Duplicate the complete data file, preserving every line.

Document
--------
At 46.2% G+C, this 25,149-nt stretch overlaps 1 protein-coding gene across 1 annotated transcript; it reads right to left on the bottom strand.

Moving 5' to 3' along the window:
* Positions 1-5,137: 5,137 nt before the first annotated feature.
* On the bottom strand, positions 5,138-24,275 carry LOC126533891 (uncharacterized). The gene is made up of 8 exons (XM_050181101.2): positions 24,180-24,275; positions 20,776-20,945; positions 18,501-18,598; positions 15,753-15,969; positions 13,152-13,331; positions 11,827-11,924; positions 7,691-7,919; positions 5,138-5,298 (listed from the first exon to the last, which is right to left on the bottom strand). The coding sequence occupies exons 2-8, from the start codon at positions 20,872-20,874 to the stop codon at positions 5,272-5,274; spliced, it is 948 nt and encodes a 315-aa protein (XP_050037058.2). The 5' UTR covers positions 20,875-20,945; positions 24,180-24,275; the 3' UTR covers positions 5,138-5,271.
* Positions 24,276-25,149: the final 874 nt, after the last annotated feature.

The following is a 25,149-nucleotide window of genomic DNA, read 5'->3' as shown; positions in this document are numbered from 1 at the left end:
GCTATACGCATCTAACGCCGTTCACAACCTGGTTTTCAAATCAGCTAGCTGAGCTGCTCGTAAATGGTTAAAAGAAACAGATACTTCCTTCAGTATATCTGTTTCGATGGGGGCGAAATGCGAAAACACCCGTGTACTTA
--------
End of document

At 46.2% G+C, this 25,149-nt stretch overlaps 1 protein-coding gene across 1 annotated transcript; it reads right to left on the bottom strand.

Moving 5' to 3' along the window:
* Positions 1-5,137: 5,137 nt before the first annotated feature.
* On the bottom strand, positions 5,138-24,275 carry LOC126533891 (uncharacterized). The gene is made up of 8 exons (XM_050181101.2): positions 24,180-24,275; positions 20,776-20,945; positions 18,501-18,598; positions 15,753-15,969; positions 13,152-13,331; positions 11,827-11,924; positions 7,691-7,919; positions 5,138-5,298 (listed from the first exon to the last, which is right to left on the bottom strand). The coding sequence occupies exons 2-8, from the start codon at positions 20,872-20,874 to the stop codon at positions 5,272-5,274; spliced, it is 948 nt and encodes a 315-aa protein (XP_050037058.2). The 5' UTR covers positions 20,875-20,945; positions 24,180-24,275; the 3' UTR covers positions 5,138-5,271.
* Positions 24,276-25,149: the final 874 nt, after the last annotated feature.

The following is a 25,149-nucleotide window of genomic DNA, read 5'->3' as shown; positions in this document are numbered from 1 at the left end:
GCTATACGCATCTAACGCCGTTCACAACCTGGTTTTCAAATCAGCTAGCTGAGCTGCTCGTAAATGGTTAAAAGAAACAGATACTTCCTTCAGTATATCTGTTTCGATGGGGGCGAAATGCGAAAACACCCGTGTACTTA